Fairfax County’s letter marks the fourth time in less than a year that government representatives have appealed to the State Department to act. In citing the Foreign Missions Act, the USCIRF report last fall urged that the school be shut down until it can prove the offending textbooks have been replaced. A handful of U.S. House members, including Steve Israel (D-NY) and Frank Wolf (R-Va.) introduced Continuing Resolution 262, which asked the State Department to grant the Commission’s requests about ISA textbooks and create a way to track reforms that the Saudis promised back in 2006.

That call was followed by a letter from a dozen U.S. Senators, led by Arizona Republican John Kyl, expressing concern that State Department officials have claimed progress on Saudi education reform, but little tangible gains can be seen. That is due, in part, to the Saudi government’s refusal to grant full access to the textbooks. “Despite this lack of transparency, the State Department has repeatedly asserted that reforms have been made,” the letter said.

In a response, Assistant Secretary for Legislative Affairs Jeffrey Bergner never directly addresses the Senators’ requests, but notes:

“The Foreign Missions Act provides the Department broad authority to regulate foreign missions in the United States in order to facilitate relations, to protect the interests of the United States, and for other specified purposes. The Department has not determined that action against the ISA under the FMA is appropriate, but will continue to carefully monitor the situation.”

“I guess we need to know what ‘monitoring the situation’ means,” said USCIRF spokeswoman Judith Ingram. “It would be good to know where the books are in the State Department. Which office is holding them?”

In addition, State Department officials have defied repeated requests by the USCIRF for access to those textbooks. Department officials have not explained why they will not share the books, but repeatedly say the Academy has offered its book directly to the USCIRF for review. “[W]e understand that ISA has offered to make textbooks available to USCIRF,” Bergner wrote in his letter to the senators.

Many of the books were collected by a congressional staffer at an ISA open house last fall. But a 12th grade textbook in the report – which discusses whether killing an apostate is allowable – wasn’t at the open house. The USCIRF obtained a copy from Ali al-Ahmed, a Saudi scholar and activist who directs the Institute for Gulf Affairs. He has monitored education in the kingdom and at the ISA for the past seven years. Parents of ISA students help him keep track of the textbooks in use, he said.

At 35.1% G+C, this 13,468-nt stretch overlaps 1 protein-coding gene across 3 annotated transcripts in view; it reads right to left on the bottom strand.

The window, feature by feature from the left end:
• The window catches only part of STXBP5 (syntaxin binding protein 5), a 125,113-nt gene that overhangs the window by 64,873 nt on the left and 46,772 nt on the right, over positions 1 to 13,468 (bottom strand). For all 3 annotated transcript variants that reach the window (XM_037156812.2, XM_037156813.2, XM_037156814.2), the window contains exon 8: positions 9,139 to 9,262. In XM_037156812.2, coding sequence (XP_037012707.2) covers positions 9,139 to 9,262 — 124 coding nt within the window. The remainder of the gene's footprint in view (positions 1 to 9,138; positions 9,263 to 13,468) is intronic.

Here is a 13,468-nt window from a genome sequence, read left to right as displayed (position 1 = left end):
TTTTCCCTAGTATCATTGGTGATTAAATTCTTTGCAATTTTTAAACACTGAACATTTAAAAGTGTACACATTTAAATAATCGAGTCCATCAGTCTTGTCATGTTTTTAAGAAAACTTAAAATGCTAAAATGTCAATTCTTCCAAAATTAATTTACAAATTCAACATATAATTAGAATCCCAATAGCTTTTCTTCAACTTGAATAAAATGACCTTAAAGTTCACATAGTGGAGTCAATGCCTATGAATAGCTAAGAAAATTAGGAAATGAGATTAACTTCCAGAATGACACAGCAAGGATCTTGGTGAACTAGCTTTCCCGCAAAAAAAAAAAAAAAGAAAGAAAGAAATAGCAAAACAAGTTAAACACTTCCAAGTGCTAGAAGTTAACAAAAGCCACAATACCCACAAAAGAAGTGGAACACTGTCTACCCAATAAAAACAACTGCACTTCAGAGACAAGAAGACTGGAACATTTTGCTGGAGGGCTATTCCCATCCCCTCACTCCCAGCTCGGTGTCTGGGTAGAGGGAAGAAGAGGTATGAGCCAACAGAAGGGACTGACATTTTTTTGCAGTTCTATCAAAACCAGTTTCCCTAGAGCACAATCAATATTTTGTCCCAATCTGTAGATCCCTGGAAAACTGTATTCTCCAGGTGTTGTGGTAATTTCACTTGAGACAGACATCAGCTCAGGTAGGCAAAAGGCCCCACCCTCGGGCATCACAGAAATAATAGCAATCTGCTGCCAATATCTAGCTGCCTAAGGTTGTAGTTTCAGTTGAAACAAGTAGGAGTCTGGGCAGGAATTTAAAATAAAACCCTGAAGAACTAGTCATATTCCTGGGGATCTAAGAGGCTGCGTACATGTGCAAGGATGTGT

“They have never been straight in giving a complete set of textbooks,” al-Ahmed said in an interview.

Saudi officials acknowledged intolerant teachings in its textbooks and promised a comprehensive reform nearly two years ago. A CNN report at the time rings familiar to those monitoring the debate today:

Saudi Arabia said it had expunged all intolerant language from its textbooks. But a recent review of Saudi texts for the current academic year by the group Freedom House revealed, despite Saudi statements to the contrary, an ideology of hatred toward Christians, Jews and Muslims who do not follow the Wahhabi version of Islam.

Books al-Ahmed obtained do show signs of editing. In some cases, offending pages have been physically removed. Other sentences are whited out. What’s left, he said, is a more subtle approach that doesn’t alter the underlying message.

“There are still some problems,” he said. “It is not harmless when you talk about the polytheists and you remove the section naming the polytheists, including Christians, Jews and other Muslims. It still says kill the polytheists.”

Meanwhile, as detailed by Andrew Cochran at the Counterterrorism Blog, the school’s 1999 valedictorian, Ahmed Omar Abu Ali, was convicted in 2005 of joining Al Qaeda and plotting to assassinate President Bush. The 4th Circuit Court of Appeals upheld the conviction earlier in June.